From a technical and an artistic point of view, this bracelet is extremely attractive and rare; if considering the manufacturing techniques, the combination and refinement of the applied competences and skills of the ancient craftsman that make this artifact more than exceptional worldwide.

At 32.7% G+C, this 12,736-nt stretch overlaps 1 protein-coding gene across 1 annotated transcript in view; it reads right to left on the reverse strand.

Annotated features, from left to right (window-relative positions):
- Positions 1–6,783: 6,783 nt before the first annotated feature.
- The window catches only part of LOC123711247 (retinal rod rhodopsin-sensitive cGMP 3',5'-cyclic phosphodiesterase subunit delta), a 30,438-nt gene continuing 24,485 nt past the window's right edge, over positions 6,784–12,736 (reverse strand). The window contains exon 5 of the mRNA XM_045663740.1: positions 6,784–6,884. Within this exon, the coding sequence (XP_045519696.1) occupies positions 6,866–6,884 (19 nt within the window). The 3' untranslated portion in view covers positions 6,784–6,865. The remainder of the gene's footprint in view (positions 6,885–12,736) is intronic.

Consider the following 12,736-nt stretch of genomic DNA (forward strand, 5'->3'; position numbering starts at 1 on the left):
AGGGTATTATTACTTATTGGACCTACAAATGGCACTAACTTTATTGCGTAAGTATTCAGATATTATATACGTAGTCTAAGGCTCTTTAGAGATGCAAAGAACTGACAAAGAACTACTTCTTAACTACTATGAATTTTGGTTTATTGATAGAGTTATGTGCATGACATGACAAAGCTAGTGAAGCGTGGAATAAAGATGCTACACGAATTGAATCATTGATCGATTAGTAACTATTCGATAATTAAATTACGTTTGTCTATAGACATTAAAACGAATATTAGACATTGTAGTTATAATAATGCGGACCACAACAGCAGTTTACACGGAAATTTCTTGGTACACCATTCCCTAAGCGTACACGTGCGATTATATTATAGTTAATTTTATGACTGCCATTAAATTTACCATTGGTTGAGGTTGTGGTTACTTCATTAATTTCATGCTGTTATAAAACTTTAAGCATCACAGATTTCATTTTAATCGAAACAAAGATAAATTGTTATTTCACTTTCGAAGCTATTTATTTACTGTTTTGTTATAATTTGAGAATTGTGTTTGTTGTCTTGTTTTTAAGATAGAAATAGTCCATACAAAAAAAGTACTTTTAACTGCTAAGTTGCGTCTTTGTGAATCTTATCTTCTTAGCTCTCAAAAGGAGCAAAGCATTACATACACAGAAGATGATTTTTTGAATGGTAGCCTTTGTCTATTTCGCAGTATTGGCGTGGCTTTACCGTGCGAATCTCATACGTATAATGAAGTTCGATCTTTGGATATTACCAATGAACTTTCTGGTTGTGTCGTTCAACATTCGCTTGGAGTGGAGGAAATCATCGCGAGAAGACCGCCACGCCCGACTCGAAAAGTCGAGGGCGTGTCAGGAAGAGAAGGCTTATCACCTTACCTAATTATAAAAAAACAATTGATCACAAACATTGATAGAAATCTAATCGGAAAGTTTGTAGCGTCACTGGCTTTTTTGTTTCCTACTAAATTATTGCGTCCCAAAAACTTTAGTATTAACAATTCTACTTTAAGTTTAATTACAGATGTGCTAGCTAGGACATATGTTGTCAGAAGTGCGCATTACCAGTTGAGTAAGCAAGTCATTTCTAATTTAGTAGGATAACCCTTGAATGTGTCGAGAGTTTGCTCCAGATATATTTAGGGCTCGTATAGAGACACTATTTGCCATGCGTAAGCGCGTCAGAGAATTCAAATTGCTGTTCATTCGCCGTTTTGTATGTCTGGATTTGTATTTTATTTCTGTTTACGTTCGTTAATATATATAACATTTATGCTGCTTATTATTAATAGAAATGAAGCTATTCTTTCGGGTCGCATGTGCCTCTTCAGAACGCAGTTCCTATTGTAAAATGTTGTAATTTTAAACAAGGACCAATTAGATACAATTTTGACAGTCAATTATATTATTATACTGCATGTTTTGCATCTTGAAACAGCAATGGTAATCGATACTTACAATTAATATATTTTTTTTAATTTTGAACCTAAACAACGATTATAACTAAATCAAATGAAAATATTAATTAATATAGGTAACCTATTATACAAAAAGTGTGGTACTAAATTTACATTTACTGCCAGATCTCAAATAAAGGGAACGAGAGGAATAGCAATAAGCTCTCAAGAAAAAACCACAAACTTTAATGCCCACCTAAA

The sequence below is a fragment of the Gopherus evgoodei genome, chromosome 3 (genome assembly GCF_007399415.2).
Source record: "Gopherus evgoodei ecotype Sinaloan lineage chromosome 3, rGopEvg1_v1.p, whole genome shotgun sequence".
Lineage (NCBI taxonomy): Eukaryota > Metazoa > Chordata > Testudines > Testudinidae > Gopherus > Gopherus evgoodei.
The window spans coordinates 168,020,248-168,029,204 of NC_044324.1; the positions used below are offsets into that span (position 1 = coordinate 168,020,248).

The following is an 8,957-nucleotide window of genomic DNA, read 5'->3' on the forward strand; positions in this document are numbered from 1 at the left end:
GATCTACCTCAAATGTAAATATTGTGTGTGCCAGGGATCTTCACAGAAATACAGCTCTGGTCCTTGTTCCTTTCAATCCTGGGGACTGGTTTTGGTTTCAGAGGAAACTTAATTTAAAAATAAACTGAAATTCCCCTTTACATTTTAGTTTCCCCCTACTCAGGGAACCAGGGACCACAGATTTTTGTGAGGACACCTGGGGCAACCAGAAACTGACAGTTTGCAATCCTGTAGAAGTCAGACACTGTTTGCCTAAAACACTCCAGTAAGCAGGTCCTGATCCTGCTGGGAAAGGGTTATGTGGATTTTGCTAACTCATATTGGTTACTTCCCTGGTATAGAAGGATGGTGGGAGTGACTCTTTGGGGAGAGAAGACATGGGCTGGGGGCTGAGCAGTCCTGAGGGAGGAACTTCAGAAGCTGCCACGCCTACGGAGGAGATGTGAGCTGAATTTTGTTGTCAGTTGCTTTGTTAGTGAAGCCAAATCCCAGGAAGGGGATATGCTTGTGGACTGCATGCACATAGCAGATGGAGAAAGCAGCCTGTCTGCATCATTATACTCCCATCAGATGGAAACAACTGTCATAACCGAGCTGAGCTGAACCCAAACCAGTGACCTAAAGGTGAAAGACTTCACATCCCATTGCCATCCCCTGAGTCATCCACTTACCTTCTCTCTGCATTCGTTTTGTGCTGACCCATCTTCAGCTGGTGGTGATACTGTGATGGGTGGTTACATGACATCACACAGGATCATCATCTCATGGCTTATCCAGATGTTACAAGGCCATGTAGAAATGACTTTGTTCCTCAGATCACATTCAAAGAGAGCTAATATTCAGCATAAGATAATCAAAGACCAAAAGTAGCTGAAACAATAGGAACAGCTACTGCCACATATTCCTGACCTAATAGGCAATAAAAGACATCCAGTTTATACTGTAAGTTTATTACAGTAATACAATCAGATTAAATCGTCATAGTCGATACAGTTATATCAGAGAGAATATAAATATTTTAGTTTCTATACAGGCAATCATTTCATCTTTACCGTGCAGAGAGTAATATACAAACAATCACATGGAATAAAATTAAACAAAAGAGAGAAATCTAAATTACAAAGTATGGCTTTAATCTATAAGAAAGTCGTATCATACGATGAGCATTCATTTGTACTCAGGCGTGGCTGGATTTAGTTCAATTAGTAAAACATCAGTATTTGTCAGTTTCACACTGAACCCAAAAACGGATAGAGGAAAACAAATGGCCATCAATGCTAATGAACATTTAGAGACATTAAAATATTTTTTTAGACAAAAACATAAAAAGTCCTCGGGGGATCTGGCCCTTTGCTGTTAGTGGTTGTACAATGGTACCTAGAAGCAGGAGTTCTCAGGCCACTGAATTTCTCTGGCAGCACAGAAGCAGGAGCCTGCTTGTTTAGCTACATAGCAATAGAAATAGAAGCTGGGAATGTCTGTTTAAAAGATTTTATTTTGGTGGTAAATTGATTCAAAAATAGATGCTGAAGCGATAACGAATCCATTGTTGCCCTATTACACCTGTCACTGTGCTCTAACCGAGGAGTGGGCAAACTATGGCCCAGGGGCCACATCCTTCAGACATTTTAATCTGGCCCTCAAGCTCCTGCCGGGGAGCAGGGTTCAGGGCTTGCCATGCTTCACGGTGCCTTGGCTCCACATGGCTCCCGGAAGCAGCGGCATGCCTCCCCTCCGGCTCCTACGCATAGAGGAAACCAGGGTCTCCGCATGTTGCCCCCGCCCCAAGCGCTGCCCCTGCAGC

The second bracelet (MLA 1742/19) is manufactured with an entirely different technique. It consists of a quadruple loop-in-loop chain, with a wire diameter of 0.4mm. and a chain length of 180 mm. At both ends of the chain, an inner tapering wire pivot is inserted through the scarab’s suspension-hole to allow swiveling; the wire is wound into and around the bracelet’s final loops, coiled fourfold around itself to secure the scarab. The scarab is set inside an elliptical bezel, with its sides at both ends smoothly rounded off, two globules (recalling dung-balls) holding the scarab. The globules are embossed, joined to the bezel by fusing. Both globules show a round hole in the lower part, to allow the connecting tapered wire to pass through. The scarab is carved both on the soft round top and flat on the backside, its surface is decorated with an inscription showing Egyptian hieroglyphics: on its lower part, two goddesses seated side by side and three “beathyls” topped by a cartouche. The cartouche is typically evidence of objects often associated with Pharaoh.